After you clean the injured site and notified your supervisor, immediately seek post-exposure evaluation. You may do so by visiting the Employee Health Service or the Emergency Department in your institution or the Emergency Department in a local hospital.
The CDC recommends screening a source patient for hepatitis B surface antigen, hepatitis C antibodies, and HIV. State regulations related to informed consent and confidentiality must be followed. For patients who cannot be tested, it’s important to consider their medical diagnosis, clinical symptoms, and their history of risk behaviors. It’s not advisable to test the needle or sharp that caused the injury for bloodborne pathogens, since the results may not be reliable.
You can usually expect to be tested for hepatitis B, hepatitis C, and HIV; testing to assess HIV and HCV viral load is not routinely recommended. Your initial screening is a baseline so that your healthcare provider can monitor any changes.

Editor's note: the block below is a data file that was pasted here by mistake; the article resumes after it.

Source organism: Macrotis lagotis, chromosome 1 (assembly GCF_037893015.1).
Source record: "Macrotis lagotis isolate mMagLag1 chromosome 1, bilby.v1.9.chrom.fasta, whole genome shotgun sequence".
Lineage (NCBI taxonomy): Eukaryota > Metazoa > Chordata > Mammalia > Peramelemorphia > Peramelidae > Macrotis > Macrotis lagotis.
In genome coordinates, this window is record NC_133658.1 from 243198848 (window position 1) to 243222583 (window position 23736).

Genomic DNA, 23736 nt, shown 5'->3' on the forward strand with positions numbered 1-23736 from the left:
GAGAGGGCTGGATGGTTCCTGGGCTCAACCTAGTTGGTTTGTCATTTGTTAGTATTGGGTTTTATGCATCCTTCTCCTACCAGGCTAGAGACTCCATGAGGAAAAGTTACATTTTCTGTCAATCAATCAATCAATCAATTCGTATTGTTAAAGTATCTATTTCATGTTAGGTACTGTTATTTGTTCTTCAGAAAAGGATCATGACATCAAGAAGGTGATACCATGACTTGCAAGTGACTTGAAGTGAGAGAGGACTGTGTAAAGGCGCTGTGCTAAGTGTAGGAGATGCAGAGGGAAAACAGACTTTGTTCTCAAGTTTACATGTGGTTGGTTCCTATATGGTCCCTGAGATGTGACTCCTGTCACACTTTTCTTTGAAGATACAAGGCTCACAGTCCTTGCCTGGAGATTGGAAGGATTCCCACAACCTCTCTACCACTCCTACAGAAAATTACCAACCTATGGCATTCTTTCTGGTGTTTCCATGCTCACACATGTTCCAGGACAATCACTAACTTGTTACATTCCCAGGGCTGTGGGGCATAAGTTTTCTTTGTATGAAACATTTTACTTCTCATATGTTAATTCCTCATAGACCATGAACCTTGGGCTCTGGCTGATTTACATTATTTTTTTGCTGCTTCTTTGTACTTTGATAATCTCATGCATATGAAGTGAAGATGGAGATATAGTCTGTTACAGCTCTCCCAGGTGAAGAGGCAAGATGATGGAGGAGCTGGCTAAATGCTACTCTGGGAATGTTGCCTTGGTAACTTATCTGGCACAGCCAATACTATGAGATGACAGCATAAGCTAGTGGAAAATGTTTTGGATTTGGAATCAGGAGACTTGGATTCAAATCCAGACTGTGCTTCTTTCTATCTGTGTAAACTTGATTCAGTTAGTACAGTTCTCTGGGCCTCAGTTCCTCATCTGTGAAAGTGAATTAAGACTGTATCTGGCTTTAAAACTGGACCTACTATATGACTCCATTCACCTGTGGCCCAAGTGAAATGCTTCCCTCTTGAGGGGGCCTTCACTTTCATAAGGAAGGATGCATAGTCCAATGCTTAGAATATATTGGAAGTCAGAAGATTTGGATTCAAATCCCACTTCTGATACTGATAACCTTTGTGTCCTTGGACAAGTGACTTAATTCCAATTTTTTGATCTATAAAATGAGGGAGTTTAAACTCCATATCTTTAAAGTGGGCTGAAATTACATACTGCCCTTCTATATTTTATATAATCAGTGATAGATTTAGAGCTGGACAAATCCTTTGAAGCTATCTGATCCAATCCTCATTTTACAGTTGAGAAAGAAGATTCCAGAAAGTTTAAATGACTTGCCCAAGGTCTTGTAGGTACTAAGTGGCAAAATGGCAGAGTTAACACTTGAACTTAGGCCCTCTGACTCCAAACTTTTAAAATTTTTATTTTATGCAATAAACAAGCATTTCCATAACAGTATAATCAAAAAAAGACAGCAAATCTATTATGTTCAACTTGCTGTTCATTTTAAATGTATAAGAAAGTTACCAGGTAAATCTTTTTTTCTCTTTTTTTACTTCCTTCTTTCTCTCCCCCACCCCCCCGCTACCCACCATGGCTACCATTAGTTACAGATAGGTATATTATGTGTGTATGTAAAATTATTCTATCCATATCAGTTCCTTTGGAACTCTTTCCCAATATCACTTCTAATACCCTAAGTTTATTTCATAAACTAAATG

Post-exposure prophylactic treatment is prescribed according to CDC guidelines and considering the source patient’s risk factors and specifics of the exposure situation. Prophylaxis should be started immediately, but no later than 36 hours for HIV and 24 hours to 7 days for hepatitis B. There is no prophylaxis available for hepatitis C.
Hepatitis B prophylaxis consists of Hepatitis B Immunoglobulin, along with initiation of hepatitis B vaccination. If you are already immune to hepatitis B, no prophylaxis is necessary.